The Art of Gambling

Ian Fleming and his famous creation James Bond were very fond of gambling. Fleming was an experienced and skilled gambler. 'I do like to gamble,' Fleming told Playboy in 1964. "I play bridge for what might be called serious stakes. I like chemin de fer. I play at clubs here in London, private clubs. And I may go to Le Touquet, places like that on the Continent. I like to think that I am reasonably competent at the gaming tables – we all think so, I suppose – but still, I win as much as I lose, or a bit more. I like that, which I suppose demonstrates that I am not a true compulsive gambler.'
It was an incident in Fleming's own life that inspired the plot for his first James Bond novel Casino Royale. 'I remember one occasion on which I very much wanted to win. I was on my way to America with the Director of Naval Intelligence, Admiral Godfrey. We were in Estoril in Portugal, and while we were waiting for transport, we killed some time in the casino. While there, I recognised some German agents, and I thought it would be a brilliant coup to play with them, break them, take their money. Instead, of course, they took mine. Most embarrassing. This incident appears in Casino Royale, my first book – but, of course, Bond does not lose. In fact, he totally and coldly vanquishes his opponent.'
Bond was always depicted as an expert card player in the famous gambling scenes contained within Fleming's Casino Royale, Moonraker and On Her Majesty's Secret Service. Although a short book with a simple plot, Casino Royale is structured around some vivid set-pieces that provide the twists and suspense. The baccarat showdown is relished by Fleming and his knowledge of the subject leads to some descriptive and absorbing passages. The high stakes, risks, and euphoria of a winning hand is conveyed. Bond deploys his skills at games like baccarat, blackjack, bridge, poker, and is partial to a spin of the roulette wheel. "At gambling, the deadly sin is to mistake bad play for bad luck," wrote Fleming. The architecture of the Belle Epoque building of the Monte Carlo Casino was used by Fleming in Casino Royale.
In an amusing article for The Spectator in 1959, entitled 'If I were Prime Minister', Fleming wrote, 'I should proceed to a complete reform of our sex and gambling laws and endeavour to cleanse the country of the hypocrisy with which we so unattractively clothe our vices. To deal only with my most far-reaching proposal, I would consult with my Minister of Leisure about the possibility of turning the Isle of Wight into one vast pleasuredome which would be a mixture of Monte Carlo, Las Vegas, pre-war Paris and Macao. Here there would be casinos (they are building one on Gibraltar and they have one in Nassau; why not one on the Isle of Wight?) and the most luxurious maisons de tolérance in the world. Bingo, poker, faro, fan-tan, craps— even whist drives with money prizes!'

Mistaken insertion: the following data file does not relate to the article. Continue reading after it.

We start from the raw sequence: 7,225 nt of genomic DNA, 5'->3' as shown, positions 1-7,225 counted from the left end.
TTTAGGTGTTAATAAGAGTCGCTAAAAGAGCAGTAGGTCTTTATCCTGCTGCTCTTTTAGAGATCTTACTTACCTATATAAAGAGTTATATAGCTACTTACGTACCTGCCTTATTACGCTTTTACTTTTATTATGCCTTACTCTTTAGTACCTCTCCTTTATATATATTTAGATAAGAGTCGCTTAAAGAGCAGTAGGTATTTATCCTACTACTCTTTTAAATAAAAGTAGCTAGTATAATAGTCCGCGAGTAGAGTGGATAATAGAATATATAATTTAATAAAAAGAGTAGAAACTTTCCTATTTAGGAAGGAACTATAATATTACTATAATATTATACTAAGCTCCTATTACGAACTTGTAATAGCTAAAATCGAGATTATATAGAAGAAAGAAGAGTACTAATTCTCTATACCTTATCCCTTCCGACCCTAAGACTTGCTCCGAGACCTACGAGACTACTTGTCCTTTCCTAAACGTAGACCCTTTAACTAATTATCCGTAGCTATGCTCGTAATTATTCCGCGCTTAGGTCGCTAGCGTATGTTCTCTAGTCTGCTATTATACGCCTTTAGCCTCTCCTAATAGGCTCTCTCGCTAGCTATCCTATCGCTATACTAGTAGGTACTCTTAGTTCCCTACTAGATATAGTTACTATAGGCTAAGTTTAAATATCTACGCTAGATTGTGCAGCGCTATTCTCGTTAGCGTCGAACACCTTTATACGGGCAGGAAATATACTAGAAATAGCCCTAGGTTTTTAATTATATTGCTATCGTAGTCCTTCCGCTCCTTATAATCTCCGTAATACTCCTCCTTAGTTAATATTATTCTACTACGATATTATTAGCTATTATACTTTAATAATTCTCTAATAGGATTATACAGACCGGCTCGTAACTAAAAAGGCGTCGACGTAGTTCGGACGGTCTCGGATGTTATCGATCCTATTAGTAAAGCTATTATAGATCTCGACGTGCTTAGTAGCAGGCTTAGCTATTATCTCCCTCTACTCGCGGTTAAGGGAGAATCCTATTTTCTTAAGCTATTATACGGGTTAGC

Fleming even wrote an introduction for Herbert Osborne Yardley's 1957 book The Education of a Poker Player. Yardley was a cryptologist who helped to break Japanese diplomatic codes during the Washington Naval Conference of 1921-1922. Yardley later used his expertise to crack Japanese codes when World War 2 began. Fleming was drawn to Yardley because of their similarities. Both had a background in military intelligence and both loved high living and gambling. In the introduction to Yardley's book, Fleming wrote, 'It is a book whose publication in London I am proud to have fathered. The circumstances were these. Knowing that I love cards, a friend sent me a cutting from an American magazine that handsomely ‘trailed’ The Education of a Poker Player with some of the late Mr Yardley’s most intriguing hands. I at once sent to America for the book, was delighted with it and gave some copies away for Christmas. The next time I talked to my publishers, Messrs Jonathan Cape, I urged them to publish the book here.'
Fleming and the James Bond gambled in exotic and luxurious places - exclusive clubs and casinos with rich people. Today people can gamble online. The first online casinos were created in 1994 enabling people to enjoy all their favourite games like roulette and blackjack on their computer. In 1999 multiplayer online gambling was introduced, allowing people to play against other people online. Many games are available through online casinos and online poker is especially popular these days. People visit online casino netbet and other sites. Online gambling keeps evolving as technology improves. Mobile devices enable linking to the World Wide Web, leading the way to mobile gambling via wireless devices. Ian Fleming was well known to enjoy a life of leisure when at home writing in the West Indies. If he was around today it's easy to imagine him having a flutter or two on his computer devices as he worked on fresh chapters for James Bond's next mission.


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